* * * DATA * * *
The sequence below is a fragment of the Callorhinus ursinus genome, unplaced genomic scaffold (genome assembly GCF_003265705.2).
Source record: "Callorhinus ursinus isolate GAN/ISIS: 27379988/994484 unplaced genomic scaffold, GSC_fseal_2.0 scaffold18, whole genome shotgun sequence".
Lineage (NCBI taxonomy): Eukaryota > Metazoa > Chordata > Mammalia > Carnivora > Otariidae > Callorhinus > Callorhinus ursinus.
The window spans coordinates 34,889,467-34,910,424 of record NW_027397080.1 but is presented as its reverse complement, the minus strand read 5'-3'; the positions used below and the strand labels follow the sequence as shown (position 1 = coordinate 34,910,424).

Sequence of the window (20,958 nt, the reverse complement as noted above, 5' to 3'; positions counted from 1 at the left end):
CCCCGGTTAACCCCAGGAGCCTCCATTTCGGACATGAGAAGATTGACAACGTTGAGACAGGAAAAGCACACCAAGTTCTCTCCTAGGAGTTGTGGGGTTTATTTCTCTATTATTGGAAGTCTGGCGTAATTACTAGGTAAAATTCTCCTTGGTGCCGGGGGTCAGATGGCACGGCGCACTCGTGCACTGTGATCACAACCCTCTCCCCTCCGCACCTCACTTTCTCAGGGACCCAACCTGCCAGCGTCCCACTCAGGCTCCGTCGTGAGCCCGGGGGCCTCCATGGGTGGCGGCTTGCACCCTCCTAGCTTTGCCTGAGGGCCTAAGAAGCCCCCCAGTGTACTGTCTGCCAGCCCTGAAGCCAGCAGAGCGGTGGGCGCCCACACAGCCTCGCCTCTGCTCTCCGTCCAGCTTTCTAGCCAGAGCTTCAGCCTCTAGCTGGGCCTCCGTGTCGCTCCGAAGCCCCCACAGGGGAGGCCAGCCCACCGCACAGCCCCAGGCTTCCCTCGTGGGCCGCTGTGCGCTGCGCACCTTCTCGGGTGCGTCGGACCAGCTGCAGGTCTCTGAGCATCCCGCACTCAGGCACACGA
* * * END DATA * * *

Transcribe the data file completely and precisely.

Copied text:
The sequence below is a fragment of the Callorhinus ursinus genome, unplaced genomic scaffold (genome assembly GCF_003265705.2).
Source record: "Callorhinus ursinus isolate GAN/ISIS: 27379988/994484 unplaced genomic scaffold, GSC_fseal_2.0 scaffold18, whole genome shotgun sequence".
Lineage (NCBI taxonomy): Eukaryota > Metazoa > Chordata > Mammalia > Carnivora > Otariidae > Callorhinus > Callorhinus ursinus.
The window spans coordinates 34,889,467-34,910,424 of record NW_027397080.1 but is presented as its reverse complement, the minus strand read 5'-3'; the positions used below and the strand labels follow the sequence as shown (position 1 = coordinate 34,910,424).

Sequence of the window (20,958 nt, the reverse complement as noted above, 5' to 3'; positions counted from 1 at the left end):
CCCCGGTTAACCCCAGGAGCCTCCATTTCGGACATGAGAAGATTGACAACGTTGAGACAGGAAAAGCACACCAAGTTCTCTCCTAGGAGTTGTGGGGTTTATTTCTCTATTATTGGAAGTCTGGCGTAATTACTAGGTAAAATTCTCCTTGGTGCCGGGGGTCAGATGGCACGGCGCACTCGTGCACTGTGATCACAACCCTCTCCCCTCCGCACCTCACTTTCTCAGGGACCCAACCTGCCAGCGTCCCACTCAGGCTCCGTCGTGAGCCCGGGGGCCTCCATGGGTGGCGGCTTGCACCCTCCTAGCTTTGCCTGAGGGCCTAAGAAGCCCCCCAGTGTACTGTCTGCCAGCCCTGAAGCCAGCAGAGCGGTGGGCGCCCACACAGCCTCGCCTCTGCTCTCCGTCCAGCTTTCTAGCCAGAGCTTCAGCCTCTAGCTGGGCCTCCGTGTCGCTCCGAAGCCCCCACAGGGGAGGCCAGCCCACCGCACAGCCCCAGGCTTCCCTCGTGGGCCGCTGTGCGCTGCGCACCTTCTCGGGTGCGTCGGACCAGCTGCAGGTCTCTGAGCATCCCGCACTCAGGCACACGA